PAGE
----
EDITOR'S NOTE: This article was originally published in the July 2012 issue of Kiplinger's Retirement Report. To subscribe, click here.
The tax code is not exactly a gripping beach read. But by getting a head start on your tax planning this summer, you can employ a number of maneuvers that could trim your 2012 payment to Uncle Sam. Perhaps you can fine-tune your charitable giving or arrange for tax-deductible elective surgery.
Tax strategizing could be especially tricky this year, though. Bush-era tax cuts are set to expire on January 1, boosting rates for ordinary income, qualified dividends and long-term capital gains. Although Congress is expected to intervene, lawmakers won't make key decisions until a lame-duck session, or even later. And with Republicans opposing President Obama's insistence on hikes on upper-incomers, the outcome of the presidential election "could be one of the most important factors in tax planning," says Bob Meighan, vice-president of TurboTax.
Such uncertainty will have its biggest impact on your investment strategies. Typically it's best to defer income -- and the tax bill -- to a later year. But if tax rates rise next year, maybe 2012 is the time to sell some appreciated stock. Future tax rates also could affect the timing of Roth conversions (which would be more costly if rates go up) and large charitable gifts (the deduction for which would deliver bigger tax savings if rates rise). While many taxpayers will hold off until year-end to make investment moves, Meighan says they should take time now to prepare "what-if scenarios" for both tax hikes and continued tax cuts.
The uncertainty doesn't end with tax rates. Several popular tax breaks expired at the end of 2011, including the deduction for state and local sales taxes, the credit for energy-related home improvements, and the break for direct contributions from traditional IRAs to charity. There's a "good probability" that lawmakers will vote to extend these benefits before the end of the year, says Bob Scharin, senior tax analyst for Thomson Reuters, a publisher of business and tax information.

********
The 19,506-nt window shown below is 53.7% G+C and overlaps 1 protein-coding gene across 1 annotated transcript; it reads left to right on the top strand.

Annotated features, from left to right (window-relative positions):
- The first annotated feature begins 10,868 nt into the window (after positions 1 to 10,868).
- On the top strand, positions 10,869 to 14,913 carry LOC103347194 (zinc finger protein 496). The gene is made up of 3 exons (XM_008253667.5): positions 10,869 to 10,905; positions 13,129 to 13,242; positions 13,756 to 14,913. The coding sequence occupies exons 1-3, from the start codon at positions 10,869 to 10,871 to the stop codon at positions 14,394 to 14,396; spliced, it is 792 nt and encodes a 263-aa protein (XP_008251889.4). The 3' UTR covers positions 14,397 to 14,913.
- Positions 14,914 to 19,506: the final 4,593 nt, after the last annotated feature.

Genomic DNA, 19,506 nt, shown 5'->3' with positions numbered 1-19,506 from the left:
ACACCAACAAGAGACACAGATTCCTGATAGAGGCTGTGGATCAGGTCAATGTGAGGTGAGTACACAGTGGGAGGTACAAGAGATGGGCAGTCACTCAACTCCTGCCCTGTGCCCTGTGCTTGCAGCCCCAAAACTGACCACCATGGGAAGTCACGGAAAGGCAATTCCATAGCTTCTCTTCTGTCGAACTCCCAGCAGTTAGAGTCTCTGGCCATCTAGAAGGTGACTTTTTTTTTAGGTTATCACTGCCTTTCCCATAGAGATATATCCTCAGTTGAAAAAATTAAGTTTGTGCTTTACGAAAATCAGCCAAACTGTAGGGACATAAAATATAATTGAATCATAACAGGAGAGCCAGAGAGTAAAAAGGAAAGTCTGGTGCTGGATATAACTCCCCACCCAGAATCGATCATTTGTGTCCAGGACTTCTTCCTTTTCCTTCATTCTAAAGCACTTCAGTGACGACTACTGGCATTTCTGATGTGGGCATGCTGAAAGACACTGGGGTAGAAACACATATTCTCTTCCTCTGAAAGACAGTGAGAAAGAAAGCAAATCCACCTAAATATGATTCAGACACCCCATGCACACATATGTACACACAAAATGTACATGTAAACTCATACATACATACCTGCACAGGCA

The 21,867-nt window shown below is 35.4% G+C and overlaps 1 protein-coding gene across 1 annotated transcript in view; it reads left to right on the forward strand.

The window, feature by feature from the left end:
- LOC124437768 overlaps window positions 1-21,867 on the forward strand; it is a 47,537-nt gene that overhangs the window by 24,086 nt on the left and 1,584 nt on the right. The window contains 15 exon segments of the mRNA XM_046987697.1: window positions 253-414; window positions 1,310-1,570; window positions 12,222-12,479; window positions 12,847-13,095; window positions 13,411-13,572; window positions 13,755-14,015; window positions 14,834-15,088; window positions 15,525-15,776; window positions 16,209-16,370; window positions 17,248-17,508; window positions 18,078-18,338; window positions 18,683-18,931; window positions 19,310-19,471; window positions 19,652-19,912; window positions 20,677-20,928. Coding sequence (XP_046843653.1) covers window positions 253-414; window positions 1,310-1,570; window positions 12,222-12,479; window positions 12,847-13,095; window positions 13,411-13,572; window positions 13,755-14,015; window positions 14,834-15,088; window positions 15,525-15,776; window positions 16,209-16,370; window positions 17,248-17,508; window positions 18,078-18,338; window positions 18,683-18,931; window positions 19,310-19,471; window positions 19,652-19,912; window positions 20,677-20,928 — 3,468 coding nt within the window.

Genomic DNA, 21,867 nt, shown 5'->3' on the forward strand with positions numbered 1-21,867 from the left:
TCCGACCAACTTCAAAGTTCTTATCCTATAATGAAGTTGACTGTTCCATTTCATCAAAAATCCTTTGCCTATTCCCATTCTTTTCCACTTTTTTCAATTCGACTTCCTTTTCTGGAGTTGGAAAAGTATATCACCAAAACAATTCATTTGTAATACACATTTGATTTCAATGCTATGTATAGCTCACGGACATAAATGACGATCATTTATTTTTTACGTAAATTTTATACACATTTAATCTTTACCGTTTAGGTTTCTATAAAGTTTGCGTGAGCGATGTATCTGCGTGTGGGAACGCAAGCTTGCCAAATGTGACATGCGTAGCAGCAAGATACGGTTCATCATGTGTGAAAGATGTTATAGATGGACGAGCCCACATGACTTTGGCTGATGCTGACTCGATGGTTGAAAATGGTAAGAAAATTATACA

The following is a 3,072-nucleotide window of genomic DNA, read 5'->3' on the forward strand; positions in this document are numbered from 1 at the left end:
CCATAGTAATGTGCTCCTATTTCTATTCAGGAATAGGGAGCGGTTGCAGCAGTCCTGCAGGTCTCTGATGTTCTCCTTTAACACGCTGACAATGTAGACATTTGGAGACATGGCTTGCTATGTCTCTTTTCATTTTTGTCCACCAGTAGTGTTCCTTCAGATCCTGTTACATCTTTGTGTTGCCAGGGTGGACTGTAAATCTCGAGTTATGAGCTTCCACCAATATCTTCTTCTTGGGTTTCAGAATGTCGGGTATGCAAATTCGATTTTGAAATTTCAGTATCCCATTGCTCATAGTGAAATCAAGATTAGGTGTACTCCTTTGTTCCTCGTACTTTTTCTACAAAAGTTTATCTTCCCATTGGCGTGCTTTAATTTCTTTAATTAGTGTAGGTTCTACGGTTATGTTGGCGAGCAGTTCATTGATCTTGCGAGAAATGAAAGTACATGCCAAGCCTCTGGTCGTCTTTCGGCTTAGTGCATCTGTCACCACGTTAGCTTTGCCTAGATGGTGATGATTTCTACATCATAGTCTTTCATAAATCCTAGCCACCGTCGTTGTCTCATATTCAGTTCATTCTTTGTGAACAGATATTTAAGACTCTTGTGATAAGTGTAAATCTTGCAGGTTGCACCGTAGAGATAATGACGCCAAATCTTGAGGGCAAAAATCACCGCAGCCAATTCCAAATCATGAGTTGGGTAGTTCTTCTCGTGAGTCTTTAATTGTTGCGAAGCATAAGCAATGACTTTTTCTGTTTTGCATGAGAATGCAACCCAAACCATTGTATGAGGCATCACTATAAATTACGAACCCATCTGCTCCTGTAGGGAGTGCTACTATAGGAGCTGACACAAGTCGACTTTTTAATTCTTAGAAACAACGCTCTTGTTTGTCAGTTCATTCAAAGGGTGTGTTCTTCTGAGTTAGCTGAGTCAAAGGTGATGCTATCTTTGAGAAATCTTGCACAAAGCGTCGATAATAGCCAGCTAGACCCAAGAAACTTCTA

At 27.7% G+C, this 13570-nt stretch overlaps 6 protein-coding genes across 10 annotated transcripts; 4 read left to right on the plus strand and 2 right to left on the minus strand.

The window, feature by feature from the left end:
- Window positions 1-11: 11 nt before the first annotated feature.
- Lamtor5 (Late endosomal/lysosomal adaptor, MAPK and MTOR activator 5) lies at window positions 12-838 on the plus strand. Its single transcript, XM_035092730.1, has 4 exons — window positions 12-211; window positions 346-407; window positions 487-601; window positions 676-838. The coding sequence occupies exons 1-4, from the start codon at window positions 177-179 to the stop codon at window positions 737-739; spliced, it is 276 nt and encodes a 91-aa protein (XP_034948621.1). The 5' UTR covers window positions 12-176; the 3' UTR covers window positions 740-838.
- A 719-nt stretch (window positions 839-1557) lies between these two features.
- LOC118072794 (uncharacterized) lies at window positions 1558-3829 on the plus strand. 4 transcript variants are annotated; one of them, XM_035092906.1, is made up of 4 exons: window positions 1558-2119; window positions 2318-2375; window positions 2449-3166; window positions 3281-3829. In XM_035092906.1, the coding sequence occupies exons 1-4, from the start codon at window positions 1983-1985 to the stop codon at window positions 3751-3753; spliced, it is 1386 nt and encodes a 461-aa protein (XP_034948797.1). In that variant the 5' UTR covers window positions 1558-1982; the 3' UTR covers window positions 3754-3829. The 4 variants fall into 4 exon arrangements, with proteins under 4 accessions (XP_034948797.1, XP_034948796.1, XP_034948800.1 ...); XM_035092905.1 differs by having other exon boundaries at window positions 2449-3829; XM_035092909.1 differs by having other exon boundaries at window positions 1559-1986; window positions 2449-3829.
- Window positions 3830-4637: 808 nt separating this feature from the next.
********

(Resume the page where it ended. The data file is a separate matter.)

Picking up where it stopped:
Of course, you can make many tax moves now even if you don't know what the future holds. Here are some of them.
Do good deeds. Be sure you have the documentation to back up your charitable deductions. For cash contributions, save canceled checks or credit-card statements. For non-cash donations, such as clothing and household goods, keep a written record describing each item and its fair market value. For all donations of more than $250, you must get an acknowledgement from the charitable organization.
Meighan suggests taking photos of your non-cash gifts before you send them off to the Salvation Army or other qualifying group. "The IRS is becoming more diligent in challenging donations," he says.
Congress has not yet extended the popular tax break that allows individuals 70 1/2 and older to make a tax-free distribution of up to $100,000 from an IRA directly to a charity. But if you want to use your IRA to make a charitable donation this year, you don't have to wait for Capitol Hill to act. Just tell your IRA custodian to transfer the funds directly to your favorite charity. If lawmakers retroactively reinstate the provision, direct transfers anytime in 2012 will qualify. If for some reason Congress fails to make the retroactive fix, the payout is taxable, and you can deduct the donation as a charitable gift if you itemize deductions.
If you're planning to use appreciated stock for a donation, it "makes more sense to contribute the property rather than selling it and giving the cash," says Marc List, a certified public accountant at CBIZ in Boca Raton, Fla. Say the stock you bought at $1,000 is now worth $1,500. If you have owned the stock for more than a year, giving it directly to the charity earns you a deduction equal to $1,500. If you sell it and give cash, you'd pay a 15% long-term capital-gains tax on the $500 profit, meaning part of your intended generosity goes to Uncle Sam rather than the charity.
Remember to save receipts for out-of-pocket expenses for any volunteer work you perform. You can take a write-off for office supplies, the costs related to fund-raising events and even the ingredients for meals you make for charities serving the poor. Keep a log of the number of miles you drive your car for charity; you can deduct 14 cents per mile. (Read IRS Publication 526, Charitable Contributions, at www.irs.gov.)